Jennifer Huddleston: Thank you, Keir. And I think it’s often easy for those of us who spend a lot of time in the privacy space and talking about it online—on Twitter and things like that—to very quickly assume that everyone knows exactly what we’re talking about when we start throwing out acronyms like CPRA and CCPA and the Colorado law versus the Virginia law and things like that. And while I know a lot of our attendees are likely attorneys or are working in the law and so are familiar with the idea of private right of action, I’d like us to take a little bit of a step back to talk about what it is that we’re actually talking about.
So, Keir or Andy, could either of you jump in and, for those who aren’t as familiar, speak briefly to, what are the kind of different types of private rights of action we see, and particularly, this question that tends to emerge a lot in the data privacy space of, what do we mean by the difference in a private right of action with statutory damages versus a private right of action for actual damages?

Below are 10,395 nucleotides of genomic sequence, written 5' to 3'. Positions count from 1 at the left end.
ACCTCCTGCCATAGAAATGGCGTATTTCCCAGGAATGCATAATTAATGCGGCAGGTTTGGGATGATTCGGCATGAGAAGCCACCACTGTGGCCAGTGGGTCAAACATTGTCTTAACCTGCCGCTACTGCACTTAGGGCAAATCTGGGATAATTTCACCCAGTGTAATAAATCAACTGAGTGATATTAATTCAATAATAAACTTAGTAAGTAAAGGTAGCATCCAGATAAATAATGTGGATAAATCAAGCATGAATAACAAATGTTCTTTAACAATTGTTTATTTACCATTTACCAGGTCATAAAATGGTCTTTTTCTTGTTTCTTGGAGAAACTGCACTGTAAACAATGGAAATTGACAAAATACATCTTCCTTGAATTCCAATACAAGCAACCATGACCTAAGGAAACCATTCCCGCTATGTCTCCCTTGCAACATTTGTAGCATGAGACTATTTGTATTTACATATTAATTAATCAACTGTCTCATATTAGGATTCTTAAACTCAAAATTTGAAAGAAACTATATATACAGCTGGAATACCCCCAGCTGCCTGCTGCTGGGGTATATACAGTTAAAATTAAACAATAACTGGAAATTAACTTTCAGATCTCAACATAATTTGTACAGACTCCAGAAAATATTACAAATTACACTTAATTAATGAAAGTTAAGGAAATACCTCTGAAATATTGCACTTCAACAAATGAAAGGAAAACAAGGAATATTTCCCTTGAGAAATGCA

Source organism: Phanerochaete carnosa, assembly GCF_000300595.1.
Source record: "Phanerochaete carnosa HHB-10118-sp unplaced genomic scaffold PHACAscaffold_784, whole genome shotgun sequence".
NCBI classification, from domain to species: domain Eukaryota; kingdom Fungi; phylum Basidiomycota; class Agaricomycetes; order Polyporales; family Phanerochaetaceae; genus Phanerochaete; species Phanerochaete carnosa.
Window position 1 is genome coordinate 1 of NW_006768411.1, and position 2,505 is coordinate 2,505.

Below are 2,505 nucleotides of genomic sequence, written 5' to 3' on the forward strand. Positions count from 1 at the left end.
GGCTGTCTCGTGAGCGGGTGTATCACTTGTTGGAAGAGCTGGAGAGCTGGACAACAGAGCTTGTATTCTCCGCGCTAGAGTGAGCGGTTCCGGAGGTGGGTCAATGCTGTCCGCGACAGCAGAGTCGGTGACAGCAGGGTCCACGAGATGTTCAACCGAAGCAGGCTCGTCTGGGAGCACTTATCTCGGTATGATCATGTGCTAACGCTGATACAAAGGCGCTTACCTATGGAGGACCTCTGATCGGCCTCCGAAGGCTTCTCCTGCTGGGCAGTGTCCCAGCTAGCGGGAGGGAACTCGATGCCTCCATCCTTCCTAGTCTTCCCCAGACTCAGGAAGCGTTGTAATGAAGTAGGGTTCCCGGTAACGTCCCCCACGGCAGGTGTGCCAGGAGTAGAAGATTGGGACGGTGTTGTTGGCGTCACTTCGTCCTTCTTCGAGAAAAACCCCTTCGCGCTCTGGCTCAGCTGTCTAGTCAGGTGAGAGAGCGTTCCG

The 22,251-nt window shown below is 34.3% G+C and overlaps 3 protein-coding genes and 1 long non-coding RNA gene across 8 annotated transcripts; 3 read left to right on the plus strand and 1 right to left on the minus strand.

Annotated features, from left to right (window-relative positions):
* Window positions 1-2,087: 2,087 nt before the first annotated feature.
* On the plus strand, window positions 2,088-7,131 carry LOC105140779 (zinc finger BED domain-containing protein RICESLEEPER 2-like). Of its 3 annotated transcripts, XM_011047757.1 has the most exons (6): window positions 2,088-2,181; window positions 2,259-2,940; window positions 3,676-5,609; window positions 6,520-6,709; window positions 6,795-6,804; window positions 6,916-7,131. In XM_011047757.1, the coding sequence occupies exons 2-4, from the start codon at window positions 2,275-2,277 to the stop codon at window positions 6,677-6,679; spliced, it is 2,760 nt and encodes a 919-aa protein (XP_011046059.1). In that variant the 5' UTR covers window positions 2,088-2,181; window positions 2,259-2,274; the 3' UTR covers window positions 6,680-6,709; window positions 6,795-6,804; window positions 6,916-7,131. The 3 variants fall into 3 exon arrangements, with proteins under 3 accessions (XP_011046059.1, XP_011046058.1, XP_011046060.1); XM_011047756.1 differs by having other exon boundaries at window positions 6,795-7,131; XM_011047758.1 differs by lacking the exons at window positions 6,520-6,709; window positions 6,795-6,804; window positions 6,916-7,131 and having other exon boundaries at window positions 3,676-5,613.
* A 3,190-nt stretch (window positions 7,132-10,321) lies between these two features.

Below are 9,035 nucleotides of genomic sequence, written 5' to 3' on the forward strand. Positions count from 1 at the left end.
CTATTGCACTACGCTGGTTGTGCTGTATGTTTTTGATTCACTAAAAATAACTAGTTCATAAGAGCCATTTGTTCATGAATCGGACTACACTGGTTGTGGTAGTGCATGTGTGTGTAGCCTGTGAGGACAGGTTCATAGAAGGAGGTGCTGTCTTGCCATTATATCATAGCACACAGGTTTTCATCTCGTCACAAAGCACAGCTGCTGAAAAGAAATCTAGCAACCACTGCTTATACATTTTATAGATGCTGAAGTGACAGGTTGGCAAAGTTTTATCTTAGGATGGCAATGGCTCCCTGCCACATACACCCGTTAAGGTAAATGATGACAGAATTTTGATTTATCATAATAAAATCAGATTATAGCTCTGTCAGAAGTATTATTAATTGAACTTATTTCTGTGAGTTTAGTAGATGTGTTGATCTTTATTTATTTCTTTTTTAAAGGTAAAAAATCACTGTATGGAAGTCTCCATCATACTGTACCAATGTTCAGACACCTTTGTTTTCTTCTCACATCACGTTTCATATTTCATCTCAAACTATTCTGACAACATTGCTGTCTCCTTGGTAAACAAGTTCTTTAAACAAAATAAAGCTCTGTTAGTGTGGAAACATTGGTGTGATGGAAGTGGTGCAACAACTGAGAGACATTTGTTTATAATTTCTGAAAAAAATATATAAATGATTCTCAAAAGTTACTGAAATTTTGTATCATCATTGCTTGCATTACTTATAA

Andrew Kingman: Yeah, sure. I’ll start, and Keir, if you would like to jump in, feel free. When we talk about a private right of action, it’s, effectively, the ability for individual consumers or a class of consumers to sue a company for a particular violation of a statute. And whether a bill has statutory damages, which sets out particular dollar amounts per violation—which as you can imagine, when companies have hundreds of thousands if not millions of customers, can add up very, very quickly—or whether it’s actual damages—and again, going to that issue of privacy harms being very difficult to prove—can be a little bit of a different gauge of the amount of both compensation that a plaintiff could receive and also the amount of litigation risk or regulatory risk that a business is able to take on.